Dry Needling is a manual therapy technique used by Myotherapists to help reduce pain and tension in muscles.
We've previously discussed the similarities and differences between Dry Needling and Acupuncture, but you may still be wondering - how does Dry Needling actually work?
The "Dry" Needle
The reason they are called "dry" needles is to differentiate them from hollow needles like the ones used for blood tests or vaccinations. A dry needle can't inject or withdraw fluids from your body.
The needles themselves are ultra thin and flexible. They come with a guide tube to allow us to place them with care and precision.
All needles used for dry needling are single use only.
Where We Apply It
Myotherapists use dry needling in painful, tight or restricted muscle groups. You may have heard about Trigger Points - those painful, tight bands that can form within a muscle over time, with repeated use or from injury. Dry needling is a technique that helps address these trigger point areas in a very specific and precise way.
We assess the areas through watching you move and through palpating the muscles to find the best spots within the muscle to position the needle to relieve the trigger point. We also assess the surrounding joints and muscles, for example for hip pain we may find that dry needling in your lower back or in your thigh can help relieve pain and strain from your hip.
What Happens When We Needle A Trigger Point?
When we first insert the needle to the muscle, it can be felt as a little pinprick sensation on the skin. We then guide the tip of the needle into the right angle and depth of the muscle to directly stimulate the trigger point. This takes some skill and the ability to visualise in 3D the target muscle and the surrounding tissue like nerves, veins, arteries, bones and ligaments.
By applying the needle into that trigger point, it causes a combination of chemical and electrical responses by the muscle. The micro damage causes by inserting the needle sends chemical messengers to the brain to get a healing response to occur. It can also cause a nerve impulse to occur, making the muscle twitch and release.
To Stimulate or Not To Stimulate
Because our aim in using dry needling is to get a change in the muscle tension, we often can stimulate the needle. This means we might gently move the needle in a pulsing in/out movement to repeatedly stimulate the trigger point, or we might twist the needle in a particular direction or in a series of back and forward movements.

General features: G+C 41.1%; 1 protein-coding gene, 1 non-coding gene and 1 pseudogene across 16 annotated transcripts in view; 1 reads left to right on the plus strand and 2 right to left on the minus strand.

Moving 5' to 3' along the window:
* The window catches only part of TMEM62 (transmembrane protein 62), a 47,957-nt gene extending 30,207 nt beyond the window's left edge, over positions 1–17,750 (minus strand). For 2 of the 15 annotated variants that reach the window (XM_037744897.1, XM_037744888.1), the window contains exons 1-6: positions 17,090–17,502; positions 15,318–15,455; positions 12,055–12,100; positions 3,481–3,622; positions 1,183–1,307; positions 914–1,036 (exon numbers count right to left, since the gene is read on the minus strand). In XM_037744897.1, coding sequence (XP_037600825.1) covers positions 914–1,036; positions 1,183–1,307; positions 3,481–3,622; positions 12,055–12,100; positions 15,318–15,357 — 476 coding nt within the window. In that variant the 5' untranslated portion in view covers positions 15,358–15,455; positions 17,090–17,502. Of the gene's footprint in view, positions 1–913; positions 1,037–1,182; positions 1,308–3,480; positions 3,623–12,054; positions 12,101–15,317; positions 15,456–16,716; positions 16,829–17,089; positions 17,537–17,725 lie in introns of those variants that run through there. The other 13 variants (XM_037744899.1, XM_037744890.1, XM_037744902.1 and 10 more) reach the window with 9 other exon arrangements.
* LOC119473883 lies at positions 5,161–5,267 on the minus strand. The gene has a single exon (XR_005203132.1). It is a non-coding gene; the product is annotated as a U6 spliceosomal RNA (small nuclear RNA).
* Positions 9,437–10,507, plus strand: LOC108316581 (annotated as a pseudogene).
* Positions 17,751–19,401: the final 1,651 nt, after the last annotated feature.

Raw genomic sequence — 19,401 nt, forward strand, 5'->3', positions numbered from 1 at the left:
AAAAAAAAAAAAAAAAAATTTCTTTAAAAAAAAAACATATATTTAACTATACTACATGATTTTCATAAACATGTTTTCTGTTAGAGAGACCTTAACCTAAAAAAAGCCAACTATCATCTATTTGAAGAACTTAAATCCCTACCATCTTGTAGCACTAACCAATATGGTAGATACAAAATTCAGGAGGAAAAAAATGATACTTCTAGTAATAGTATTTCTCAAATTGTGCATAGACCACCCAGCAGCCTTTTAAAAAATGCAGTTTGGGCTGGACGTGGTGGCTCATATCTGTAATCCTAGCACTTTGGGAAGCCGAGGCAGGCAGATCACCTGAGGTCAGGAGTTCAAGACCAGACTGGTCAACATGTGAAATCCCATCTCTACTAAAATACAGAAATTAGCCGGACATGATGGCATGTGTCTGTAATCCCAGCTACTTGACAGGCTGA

Stimulation of the needle can lead to more twitching, what we call Local Twitch Response. Dry needling can be effective even without the involuntary muscle twitch response.
Some practitioners prefer a more intensive stimulation of the needles, however we prefer a gentle and slow approach.
Does Dry Needling Hurt?
In most cases, not really. Which is often surprising! The most common sensations you'll feel are the pinprick of the needle being positioned, a dull aching or tightening sensation around the needle, and the quick twitching response of the muscles releasing. The twitching can sometimes feel intense, but only lasts a very short time.
After needling, some people can experience a little localised soreness at the sites of the needles, but most people just feel relief from tension and pain in those areas.
Is Dry Needling Safe?
In the hands of a trained practitioner, dry needling is a safe and effective technique.
Myotherapists undergo many months of training and assessment in the skillful use of dry needling, however not all practitioners who offer dry needling are Myotherapists. Remedial Massage Therapists, Chiropractors, Physiotherapists, and other skilled practitioners can opt to undertake short courses in dry needling.
Here in the Simple Wellness Myotherapy clinic, we only allow our Myotherapists to use dry needling on our patients, and we strongly believe that a weekend short course is not enough time to develop the skills needed to use dry needling safely and effectively.
What Sort Of Pain Can Dry Needling Help Treat?
Dry needling is great for releasing tight trigger point areas all throughout the body. It can be effective in treating headaches, neck and shoulder pain, back pain, bursitis, pain from disc injuries, sports injuries, plantar fasciitis - so many things!
Want to try dry needling for your muscle pain? Book an appointment with one of our Myotherapists.
Mel is a Myotherapist based in Ferntree Gully.